Treasures of Aromatic Literature(Authors)-Richard Le Gallienne

Take the English hawthorn, for instance. As its fragrance is wafted to you from the bushes where it hangs like the fairest of white linen, you will hardly, I think, quarrel with its praises. Yet, though it is, if I am not mistaken, of rare occurrence in America, it is not absolutely necessary to go to England for the hawthorn. Any one who cares to go a-Maying along the banks of the Hudson, in the neighbourhood of Peekskill, will find it there. But for the primrose and the cowslip you must cross the sea; and, if you come upon such a wood as I strayed into, my last visit, you will count it worth the trip. It was literally carpeted with clumps of primroses and violets (violets that smell, too) so thickly massed together in the mossy turf that there was scarcely room to tread. There are no words rich or abundant enough to suggest the sense of innocent luxury brought one by such a natural Persian carpet of soft gold and dewy purple, at once so gorgeous and yet so gentle. In all this lavish loveliness of English wild flowers there is, indeed, a peculiar tenderness. The innocence of children seems to be in them, and the tenderness of lovers.
A lover would not tread
A cowslip on the head—
How appropriately such lines come to mind as one carefully picks one's way down a green hillside yellow with cowslips, and breathing perhaps the most delicate of all flowery fragrances. Yet again, as we pass into another stretch of woodland, another profusion and another fragrance await us, the winey perfume and the spectral blue sheen of the wild hyacinth. As one comes upon stretches of these hyacinths in the woods, they seem at first glance like pools of blue water or fallen pieces of the sky. Here, for once, the poets are left behind, and, of them all, Shakespeare and Milton alone have come near to suggesting the loveliness, at once so spiritual and so warmly and sweetly of the earth, that belongs to English wild flowers. I know not if Sheffield steel still keeps its position among the eternal verities, but in an age when so many of one's cherished beliefs are threatened with the scrap-heap, I count it of no small importance to be able to retain one's faith in the English lark and English wild flowers.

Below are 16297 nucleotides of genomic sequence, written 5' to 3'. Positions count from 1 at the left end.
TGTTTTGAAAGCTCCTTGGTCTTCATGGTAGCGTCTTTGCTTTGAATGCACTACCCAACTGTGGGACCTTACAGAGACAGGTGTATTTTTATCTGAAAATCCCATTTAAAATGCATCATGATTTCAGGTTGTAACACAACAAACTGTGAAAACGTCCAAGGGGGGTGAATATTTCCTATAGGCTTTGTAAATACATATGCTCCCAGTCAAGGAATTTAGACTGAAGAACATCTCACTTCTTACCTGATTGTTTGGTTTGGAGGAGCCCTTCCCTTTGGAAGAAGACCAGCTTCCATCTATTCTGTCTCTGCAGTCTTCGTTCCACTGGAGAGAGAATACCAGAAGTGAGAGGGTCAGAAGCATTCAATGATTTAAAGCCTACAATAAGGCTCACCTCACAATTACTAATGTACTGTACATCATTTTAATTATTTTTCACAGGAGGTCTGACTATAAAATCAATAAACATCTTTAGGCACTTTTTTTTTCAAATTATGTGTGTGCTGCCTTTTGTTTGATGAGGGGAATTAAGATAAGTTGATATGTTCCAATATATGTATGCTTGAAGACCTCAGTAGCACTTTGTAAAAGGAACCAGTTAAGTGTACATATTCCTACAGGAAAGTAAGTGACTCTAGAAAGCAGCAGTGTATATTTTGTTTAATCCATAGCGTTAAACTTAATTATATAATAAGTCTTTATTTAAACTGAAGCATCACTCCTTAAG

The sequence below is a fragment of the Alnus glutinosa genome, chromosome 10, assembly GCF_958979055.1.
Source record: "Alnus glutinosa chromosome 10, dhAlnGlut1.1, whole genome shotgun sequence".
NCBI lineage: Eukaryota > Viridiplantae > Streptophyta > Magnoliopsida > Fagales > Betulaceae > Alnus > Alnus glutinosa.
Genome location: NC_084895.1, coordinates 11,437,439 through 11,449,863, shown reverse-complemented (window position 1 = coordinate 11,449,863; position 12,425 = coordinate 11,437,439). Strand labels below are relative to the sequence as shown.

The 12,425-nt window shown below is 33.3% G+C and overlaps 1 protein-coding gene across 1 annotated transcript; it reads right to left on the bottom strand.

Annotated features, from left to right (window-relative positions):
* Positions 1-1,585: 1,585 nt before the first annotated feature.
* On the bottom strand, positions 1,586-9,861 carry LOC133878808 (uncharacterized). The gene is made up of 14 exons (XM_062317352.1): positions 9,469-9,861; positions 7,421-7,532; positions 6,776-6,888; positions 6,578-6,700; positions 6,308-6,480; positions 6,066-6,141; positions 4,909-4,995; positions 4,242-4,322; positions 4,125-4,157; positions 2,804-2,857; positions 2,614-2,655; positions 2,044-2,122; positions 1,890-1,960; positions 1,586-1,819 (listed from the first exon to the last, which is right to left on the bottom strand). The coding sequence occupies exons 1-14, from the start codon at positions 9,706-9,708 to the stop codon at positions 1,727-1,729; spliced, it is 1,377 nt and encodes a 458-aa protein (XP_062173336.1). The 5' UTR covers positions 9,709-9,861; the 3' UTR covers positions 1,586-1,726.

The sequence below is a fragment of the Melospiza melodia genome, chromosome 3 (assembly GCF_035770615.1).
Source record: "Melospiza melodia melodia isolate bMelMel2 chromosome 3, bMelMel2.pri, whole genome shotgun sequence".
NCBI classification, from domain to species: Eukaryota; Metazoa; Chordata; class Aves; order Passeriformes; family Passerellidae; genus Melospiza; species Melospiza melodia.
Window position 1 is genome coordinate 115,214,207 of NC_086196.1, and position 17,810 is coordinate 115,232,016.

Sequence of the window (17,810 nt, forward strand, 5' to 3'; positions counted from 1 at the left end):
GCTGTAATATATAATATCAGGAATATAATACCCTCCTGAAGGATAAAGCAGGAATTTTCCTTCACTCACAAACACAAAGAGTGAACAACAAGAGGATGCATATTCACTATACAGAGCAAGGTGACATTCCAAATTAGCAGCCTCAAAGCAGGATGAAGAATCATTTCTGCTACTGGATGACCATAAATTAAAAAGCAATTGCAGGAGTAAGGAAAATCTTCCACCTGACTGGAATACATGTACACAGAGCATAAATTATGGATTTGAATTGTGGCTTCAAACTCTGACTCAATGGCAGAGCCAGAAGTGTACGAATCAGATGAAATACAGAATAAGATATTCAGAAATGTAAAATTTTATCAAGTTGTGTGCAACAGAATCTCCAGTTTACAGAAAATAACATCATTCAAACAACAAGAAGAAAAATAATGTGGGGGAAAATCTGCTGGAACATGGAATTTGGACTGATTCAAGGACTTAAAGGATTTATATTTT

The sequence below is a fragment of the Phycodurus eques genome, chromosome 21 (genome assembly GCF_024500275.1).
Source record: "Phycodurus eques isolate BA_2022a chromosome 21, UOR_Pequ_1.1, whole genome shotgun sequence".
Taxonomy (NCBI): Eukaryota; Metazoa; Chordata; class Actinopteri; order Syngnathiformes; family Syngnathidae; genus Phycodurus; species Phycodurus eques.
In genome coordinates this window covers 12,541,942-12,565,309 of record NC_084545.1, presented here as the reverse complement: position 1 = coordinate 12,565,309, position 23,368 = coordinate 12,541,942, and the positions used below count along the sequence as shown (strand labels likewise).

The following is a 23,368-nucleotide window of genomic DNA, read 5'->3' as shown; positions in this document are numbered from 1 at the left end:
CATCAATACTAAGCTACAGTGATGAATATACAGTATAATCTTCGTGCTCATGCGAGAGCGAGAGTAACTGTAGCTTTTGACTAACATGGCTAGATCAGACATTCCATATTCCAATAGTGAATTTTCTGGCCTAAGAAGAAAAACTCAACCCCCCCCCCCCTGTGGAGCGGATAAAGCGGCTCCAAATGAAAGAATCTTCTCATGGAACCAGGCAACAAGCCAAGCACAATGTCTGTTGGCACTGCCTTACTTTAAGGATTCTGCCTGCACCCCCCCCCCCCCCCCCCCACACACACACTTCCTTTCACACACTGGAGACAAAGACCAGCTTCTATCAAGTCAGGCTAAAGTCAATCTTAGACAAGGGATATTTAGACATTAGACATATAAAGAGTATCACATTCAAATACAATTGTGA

Vanishing Roads, and Other Essays

By Richard Le Gallienne